by Ana Visan

President of self-proclaimed republic of Transnistria, Evgheni Sevciuk, announced recently that the separatist region is prepared to hold a referendum on independence. Transnistria, the small strip of land in Eastern Moldova, won a brief war of independence against Moldovans after the collapse of the USSR in 1991, but without obtaining recognition in the international community. Moldova has not given up its sovereignty over Transnistria, making the conflict solving a critical issue in its efforts to move closer to the European Union. On the other hand, Transnistria wants to move closer to Russia, which has raised concerns in Moldova and abroad after the Russian annexation of the Crimean Peninsula – and after Russia has voiced its own concern of Moldova’s strengthening ties with Western Europe. The region wants to move the process towards independence forward by public referendum. “This is one of the shortest ways to resolve conflict, by solving the problem in terms of how people living in conflict want to live from now on in their region. We are ready to consider the possibility of holding a referendum on independence, if so providing that the Transnistria people will be recognized and treated with respect”, said Sevciuk, the president of the self-proclaimed republic, according to “We expect Russia to recognize the state. There are legal and historical reasons for this,” says Nina Stanski, the so-called foreign minister of Transnistria.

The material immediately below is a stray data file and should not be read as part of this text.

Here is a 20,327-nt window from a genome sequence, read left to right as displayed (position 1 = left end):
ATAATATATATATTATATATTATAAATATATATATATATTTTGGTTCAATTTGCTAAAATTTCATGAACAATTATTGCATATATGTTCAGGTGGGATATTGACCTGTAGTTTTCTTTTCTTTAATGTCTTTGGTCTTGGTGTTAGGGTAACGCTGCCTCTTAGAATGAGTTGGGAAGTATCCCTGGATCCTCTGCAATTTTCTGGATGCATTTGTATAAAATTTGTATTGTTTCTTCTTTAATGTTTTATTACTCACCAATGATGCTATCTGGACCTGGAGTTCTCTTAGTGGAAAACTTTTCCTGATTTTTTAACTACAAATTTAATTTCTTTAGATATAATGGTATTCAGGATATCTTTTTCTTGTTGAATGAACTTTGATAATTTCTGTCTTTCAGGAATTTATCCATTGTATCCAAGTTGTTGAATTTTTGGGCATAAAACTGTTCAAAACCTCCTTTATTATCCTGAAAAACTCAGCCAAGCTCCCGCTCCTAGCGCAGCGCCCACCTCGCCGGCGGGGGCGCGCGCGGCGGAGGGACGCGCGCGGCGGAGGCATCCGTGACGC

Moldova and the EU